“All I want to do is save the children ... not destroy them.”
With an astute script and a dark and sober mood, The Innocents concocts a mesmerising spell of emotional intensity and spectral ambiguity. The supernatural side of things, whilst served up with electrifying frisson, is never wrapped up, nor fully explained. Is the house haunted by the phantoms of the past, or is it all just in Miss Giddens' mind? Clayton's film teases us seductively with visions and impressions - of madness, and of tragedy - yet he is wise enough to allow us to make up our own minds as to what we are seeing, unless, like Mrs. Grose, the housekeeper, we see nothing at all. Miss Giddens, though, is certainly not given an easy ride. Whilst the two children are a delight to her, and the early days are full of charm, warmth and mutually-enjoyed bonding, the unwelcome presence of figures barely glimpsed and of voices emanating from seemingly no speaker conspire to rattle her cage. And when the children take on attributes uncommon to their initially sweet dispositions and ghastly to her own somewhat puritan sensibilities, Miss Giddens becomes increasingly isolated and obsessive in her plans to save them from the evil influence she believes has returned from the grave.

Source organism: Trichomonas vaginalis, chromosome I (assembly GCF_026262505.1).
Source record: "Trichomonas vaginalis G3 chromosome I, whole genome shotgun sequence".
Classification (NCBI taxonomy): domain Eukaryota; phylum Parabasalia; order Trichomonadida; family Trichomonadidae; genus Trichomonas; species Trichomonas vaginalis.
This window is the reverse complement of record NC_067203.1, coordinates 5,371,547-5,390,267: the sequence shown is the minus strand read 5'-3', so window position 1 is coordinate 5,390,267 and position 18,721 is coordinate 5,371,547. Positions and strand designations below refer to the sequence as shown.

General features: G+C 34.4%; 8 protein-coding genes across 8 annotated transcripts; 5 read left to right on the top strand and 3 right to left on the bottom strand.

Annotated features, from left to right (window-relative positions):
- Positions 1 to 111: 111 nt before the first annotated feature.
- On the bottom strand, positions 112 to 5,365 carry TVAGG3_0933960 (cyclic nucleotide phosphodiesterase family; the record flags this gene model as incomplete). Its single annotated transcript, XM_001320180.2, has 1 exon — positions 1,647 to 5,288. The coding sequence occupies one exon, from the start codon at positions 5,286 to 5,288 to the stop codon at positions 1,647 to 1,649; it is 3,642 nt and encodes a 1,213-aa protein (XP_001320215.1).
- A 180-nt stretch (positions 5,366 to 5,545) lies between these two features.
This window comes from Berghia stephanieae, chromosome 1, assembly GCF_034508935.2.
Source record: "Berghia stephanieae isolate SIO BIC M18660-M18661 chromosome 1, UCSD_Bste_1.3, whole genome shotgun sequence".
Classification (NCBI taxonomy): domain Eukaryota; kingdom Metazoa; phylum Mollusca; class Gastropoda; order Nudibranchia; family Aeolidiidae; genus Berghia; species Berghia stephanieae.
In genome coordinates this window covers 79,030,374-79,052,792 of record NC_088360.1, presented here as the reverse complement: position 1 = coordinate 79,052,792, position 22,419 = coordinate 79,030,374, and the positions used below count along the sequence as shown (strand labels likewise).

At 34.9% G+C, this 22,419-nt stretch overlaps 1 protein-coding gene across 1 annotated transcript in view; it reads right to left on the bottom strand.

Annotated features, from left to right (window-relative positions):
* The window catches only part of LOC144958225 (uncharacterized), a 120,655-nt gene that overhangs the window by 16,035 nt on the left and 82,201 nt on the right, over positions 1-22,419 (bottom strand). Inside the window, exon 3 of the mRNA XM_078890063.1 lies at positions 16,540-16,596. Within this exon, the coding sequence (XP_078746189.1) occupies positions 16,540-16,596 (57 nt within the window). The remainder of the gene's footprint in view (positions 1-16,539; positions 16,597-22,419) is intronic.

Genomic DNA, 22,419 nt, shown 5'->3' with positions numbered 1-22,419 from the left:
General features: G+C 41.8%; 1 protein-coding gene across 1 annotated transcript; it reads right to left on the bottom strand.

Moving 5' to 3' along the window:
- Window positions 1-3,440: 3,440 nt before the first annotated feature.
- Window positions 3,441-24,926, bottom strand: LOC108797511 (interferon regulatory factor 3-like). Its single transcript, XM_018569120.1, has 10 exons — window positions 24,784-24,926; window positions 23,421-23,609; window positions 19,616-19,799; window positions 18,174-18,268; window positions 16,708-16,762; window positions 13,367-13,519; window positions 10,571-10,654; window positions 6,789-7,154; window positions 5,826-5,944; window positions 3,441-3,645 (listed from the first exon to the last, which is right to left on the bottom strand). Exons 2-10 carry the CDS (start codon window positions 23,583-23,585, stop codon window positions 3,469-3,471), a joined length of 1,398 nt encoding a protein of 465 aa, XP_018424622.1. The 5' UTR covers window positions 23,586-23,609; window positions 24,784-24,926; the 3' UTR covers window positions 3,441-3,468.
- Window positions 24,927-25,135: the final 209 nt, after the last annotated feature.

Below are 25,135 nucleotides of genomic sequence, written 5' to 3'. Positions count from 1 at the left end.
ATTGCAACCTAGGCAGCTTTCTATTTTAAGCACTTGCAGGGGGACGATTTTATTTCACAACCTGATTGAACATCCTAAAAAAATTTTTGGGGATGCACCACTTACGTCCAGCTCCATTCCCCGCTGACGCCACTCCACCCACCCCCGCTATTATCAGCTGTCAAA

But what makes the film especially memorable and lingering is the considered and deft direction from Jack Clayton, who would later helm the vastly underrated Ray Bradbury adaptation “Something Wicked This Way Comes” (1982), and the ravishing and sublime photography from the award-winning Freddie Francis, who, himself, went on to direct, with such genre items as “Paranoiac” (see separate BD review), “The Evil Of Frankenstein” and “Dracula Has Risen From The Grave” for Hammer Films as well as “Dr. Terror's House Of Horrors”, “The Creeping Flesh” and “The Doctor And The Devils” to his credit. In fact, it is the spellbinding excellence of Freddie Francis's work that elevates The Innocents into a league of its own. There are some sequences here that are truly breathtaking - the camera gliding along in front of Kerr as she leaves the walled garden after spying something unusual on the parapet above, the dreamy panning around her bedroom as the drapes billow inward in the night-breeze. And then there is the fantastic use of close-ups that heighten emotion whilst still leaving plenty of crystalline activities going on in the background, and some terrific scene-dissolves that leave the ghostly residue of a character from a previous shot lingering eerily in the frame. An amazing shot has Peter Wyngarde's evil face retreating into the shadows so that only his eyes, glinting like those of a fox, remain in the darkness. Visually, the film is remarkably beautiful. Soft candlelight punctuates the still shadows that mask the halls, rooms and corridors of the house, the flickering flames looking almost animated against such a canvas. The foliage in the grounds seem to add a depth and presence to Clayton's framing that borders on being 3D, so strikingly does he weave them into his lush widescreen compositions, with incalculable help from such a wonderful setting, of course. Later auteur like Dario Argento and Sam Raimi must have been influenced by such lavish visual storytelling as that showcased here. Even John Carpenter and regular cameraman Dean Cundey seem to have taken to heart some of the filmic lessons Clayton and Francis employed to such great effect with this discrete and mannered visual exploration of the limbo-land that lies just beyond the accepted world. Clayton understands the geometry of tension and atmosphere, embracing his centre-piece location of the house as though each room and every doorway or window were a character in its own right. So many scenes feature just Kerr glancing around or moving through an area that isn't, in any ordinary context, threatening. But, lit the way they are, and filmed with such immersive attention to mood and detail, he and Kerr conjure up a delicious sense of un-reality that places such set-pieces in the hinterland of the imagination. Look back upon the film after viewing it and you may wonder where all these thoughts and resonances actually came from ... because not a great deal really happens in The Innocents. But then, it is not a film about incident. The drama is slight, almost whimsical, told with the airbrush strokes of a dark fairytale. The events of the past contaminate those of the here and now via sensation and tricks of the mind, Kerr's repressed Miss Giddens bearing the brunt of the psychological torment as only she ever appears to witness the ghostly manifestations. But the impression of pure dread is so successfully evoked that every second ticking by in the presence of the two children is keenly felt and Miss Giddens' tremulous wanderings about the mansion-house of Bly leave emotional imprints that are indelible.